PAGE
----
Jon Farley – 12th July 2011

Before I came to the School of Communication Arts I used to work on a national newspaper as a designer. For a while I worked on advertorials – those articles that you see in magazines that look like real editorial but are actually selling a product and have a logo in the corner. All work would have to go through countless amends before the client would sign it off. And even then they’d come back with changes. And these changes made the ad safer and blander and more and more meaningless.

This is what brand’s websites used to be like. You couldn’t interact with them, they hardly ever changed and they were totally bombproof.

So, when brands first started doing things like tweeting and responding to consumers online my first reaction was – they’re going to get into trouble. How could someone representing the company in real time not drop the odd clanger? Politicians are well trained in these situations and they screw up all the time.

And brands did get it wrong. There have been countless tweets and posts that have sparked PR disasters for companies. However, consumers have come to demand this kind of live feedback from brands and it’s a much more interesting world to inhabit.

A couple of years ago, Elvis did a campaign for Virgin trains in Liverpool. They set up an electronic billboard that displayed messages written by a comedian who was hidden about hundred yards away.  The idea was that as people walked underneath the billboard, the comedian would type a message that related to them and how they might use the Virgin services to London.  Naturally, being a comedian he took the mickey and was very funny. Some of the stuff he came up with on the spot was brilliant but he was there all day and I bet there was a lot of stuff  he did that wasn’t brilliant, just OK. But it didn’t matter – it was live, personal, risky and most of all exciting.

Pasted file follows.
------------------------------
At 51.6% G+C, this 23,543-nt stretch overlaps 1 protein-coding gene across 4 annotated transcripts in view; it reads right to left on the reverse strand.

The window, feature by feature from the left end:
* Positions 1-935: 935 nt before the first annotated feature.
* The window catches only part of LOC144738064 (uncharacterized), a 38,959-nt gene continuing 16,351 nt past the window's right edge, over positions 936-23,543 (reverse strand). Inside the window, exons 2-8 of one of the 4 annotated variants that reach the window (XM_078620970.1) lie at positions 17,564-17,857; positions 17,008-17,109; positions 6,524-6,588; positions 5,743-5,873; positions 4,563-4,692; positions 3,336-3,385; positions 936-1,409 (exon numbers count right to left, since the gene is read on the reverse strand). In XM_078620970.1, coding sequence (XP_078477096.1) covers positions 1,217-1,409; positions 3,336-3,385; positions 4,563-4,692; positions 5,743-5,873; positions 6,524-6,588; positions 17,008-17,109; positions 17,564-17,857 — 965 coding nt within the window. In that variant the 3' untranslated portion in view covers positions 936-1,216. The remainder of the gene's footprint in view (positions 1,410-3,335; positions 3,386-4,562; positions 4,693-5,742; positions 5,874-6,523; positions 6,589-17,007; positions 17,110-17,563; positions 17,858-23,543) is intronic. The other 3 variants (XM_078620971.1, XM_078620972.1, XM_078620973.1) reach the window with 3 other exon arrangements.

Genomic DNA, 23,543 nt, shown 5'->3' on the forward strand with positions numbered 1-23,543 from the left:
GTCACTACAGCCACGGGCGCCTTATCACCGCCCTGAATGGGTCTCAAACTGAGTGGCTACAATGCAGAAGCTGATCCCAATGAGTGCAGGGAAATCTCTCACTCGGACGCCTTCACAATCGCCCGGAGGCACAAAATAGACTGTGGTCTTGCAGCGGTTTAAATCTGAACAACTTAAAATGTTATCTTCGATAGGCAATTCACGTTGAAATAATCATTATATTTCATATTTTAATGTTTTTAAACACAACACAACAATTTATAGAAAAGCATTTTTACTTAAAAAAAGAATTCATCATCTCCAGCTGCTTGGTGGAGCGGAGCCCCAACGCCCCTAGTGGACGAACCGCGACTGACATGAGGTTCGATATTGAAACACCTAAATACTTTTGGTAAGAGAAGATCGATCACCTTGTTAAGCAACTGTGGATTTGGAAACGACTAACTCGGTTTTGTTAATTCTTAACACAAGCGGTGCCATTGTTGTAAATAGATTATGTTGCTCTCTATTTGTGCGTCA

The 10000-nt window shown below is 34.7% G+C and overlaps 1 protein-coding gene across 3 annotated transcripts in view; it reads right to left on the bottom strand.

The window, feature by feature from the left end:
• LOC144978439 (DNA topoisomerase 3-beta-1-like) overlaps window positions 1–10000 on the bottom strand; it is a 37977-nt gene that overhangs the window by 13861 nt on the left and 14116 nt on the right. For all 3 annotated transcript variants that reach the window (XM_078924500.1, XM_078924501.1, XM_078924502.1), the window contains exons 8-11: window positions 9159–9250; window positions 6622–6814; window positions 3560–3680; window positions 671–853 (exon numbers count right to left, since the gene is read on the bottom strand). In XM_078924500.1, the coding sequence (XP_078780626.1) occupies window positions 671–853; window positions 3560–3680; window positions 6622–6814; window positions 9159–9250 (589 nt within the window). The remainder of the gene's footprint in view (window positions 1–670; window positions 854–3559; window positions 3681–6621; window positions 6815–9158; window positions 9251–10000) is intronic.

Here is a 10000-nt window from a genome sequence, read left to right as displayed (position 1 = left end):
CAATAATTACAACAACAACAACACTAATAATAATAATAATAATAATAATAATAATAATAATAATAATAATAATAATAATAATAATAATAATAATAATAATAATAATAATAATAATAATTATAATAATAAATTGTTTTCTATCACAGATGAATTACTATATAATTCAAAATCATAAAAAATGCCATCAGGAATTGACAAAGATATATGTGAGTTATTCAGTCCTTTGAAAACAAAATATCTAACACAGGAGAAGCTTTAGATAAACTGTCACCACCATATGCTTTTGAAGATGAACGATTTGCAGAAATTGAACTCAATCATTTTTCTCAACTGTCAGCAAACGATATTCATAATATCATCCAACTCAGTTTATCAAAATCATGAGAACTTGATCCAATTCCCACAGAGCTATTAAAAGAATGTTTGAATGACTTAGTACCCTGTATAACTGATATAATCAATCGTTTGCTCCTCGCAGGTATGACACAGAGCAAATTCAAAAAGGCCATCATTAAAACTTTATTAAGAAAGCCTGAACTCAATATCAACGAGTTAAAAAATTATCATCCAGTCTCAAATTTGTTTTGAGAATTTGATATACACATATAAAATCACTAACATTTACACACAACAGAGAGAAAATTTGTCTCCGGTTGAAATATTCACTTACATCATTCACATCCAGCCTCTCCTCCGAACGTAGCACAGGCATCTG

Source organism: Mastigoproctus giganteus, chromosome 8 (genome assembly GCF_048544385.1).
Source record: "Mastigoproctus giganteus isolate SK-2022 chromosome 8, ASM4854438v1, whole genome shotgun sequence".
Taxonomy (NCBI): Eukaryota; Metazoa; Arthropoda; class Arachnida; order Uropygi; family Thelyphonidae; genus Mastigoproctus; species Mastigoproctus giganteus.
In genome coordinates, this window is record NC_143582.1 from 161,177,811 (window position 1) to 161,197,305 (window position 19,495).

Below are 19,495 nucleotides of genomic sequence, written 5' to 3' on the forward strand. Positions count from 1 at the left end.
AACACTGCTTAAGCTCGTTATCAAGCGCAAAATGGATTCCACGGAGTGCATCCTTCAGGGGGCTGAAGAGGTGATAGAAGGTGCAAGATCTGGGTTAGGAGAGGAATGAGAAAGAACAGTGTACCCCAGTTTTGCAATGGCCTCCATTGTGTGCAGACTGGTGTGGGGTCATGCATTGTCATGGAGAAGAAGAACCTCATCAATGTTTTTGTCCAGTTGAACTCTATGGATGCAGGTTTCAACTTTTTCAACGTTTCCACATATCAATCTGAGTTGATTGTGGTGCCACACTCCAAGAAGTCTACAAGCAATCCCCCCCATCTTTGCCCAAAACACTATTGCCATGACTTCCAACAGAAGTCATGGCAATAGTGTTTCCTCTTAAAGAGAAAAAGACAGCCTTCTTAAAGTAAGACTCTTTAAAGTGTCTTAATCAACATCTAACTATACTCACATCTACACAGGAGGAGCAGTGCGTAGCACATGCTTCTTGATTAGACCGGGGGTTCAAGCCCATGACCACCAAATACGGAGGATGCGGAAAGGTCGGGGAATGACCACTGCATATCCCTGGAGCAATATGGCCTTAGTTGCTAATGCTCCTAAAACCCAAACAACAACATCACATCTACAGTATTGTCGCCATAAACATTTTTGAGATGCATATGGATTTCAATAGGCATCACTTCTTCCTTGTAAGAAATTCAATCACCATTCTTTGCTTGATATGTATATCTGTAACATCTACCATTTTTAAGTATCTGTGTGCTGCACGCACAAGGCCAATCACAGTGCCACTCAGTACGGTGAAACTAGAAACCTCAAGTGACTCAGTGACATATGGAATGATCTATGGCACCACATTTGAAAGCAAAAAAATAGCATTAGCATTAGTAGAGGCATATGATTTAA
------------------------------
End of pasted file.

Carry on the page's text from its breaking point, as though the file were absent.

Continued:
http://www.youtube.com/watch?v=OUH0oM_XQhs

When I used to show ideas to people I respected I would feel nervous. I’d worry that they’d look at an idea and think I was an idiot and never talk to me again.  I used to think I should have waited, made the idea better first, then shown them.
But you don’t always get that second chance to show people your work.
You can’t progress like that, you only learn by failure. You have to say ‘I’m doing this to the best of my ability right now and I’ll get better as I go along’. Otherwise you never learn. As it turned out some of them did think I was an idiot but they told me why they thought I was an idiot and I learned a lot from it.

Dave Birss, of Additive, does a brilliant podcast called The Future of Advertising, in which he interviews massive names from the industry. It’s great. But I remember on the very first one he explained that he was new to podcasts and that the production values and might not be the best. It was honest thing to say, so he got you onside. The second one was a bit more professional and by the third it sounded really slick. He could have spent weeks learning about it in theory first and practising but he learnt much quicker by getting on with it and doing it.

It’s feels so counter-intuitive sometimes. It’s hard to ignore the voice that says ‘Don’t put it out till it’s perfect’. But you have to. Do it, muck it up and learn. It’s the quickest way to progress.

So what if there’s stuff on my website that’s not great yet. One day it will be, but only if I keep putting it out there, getting feedback and doing it again and again.

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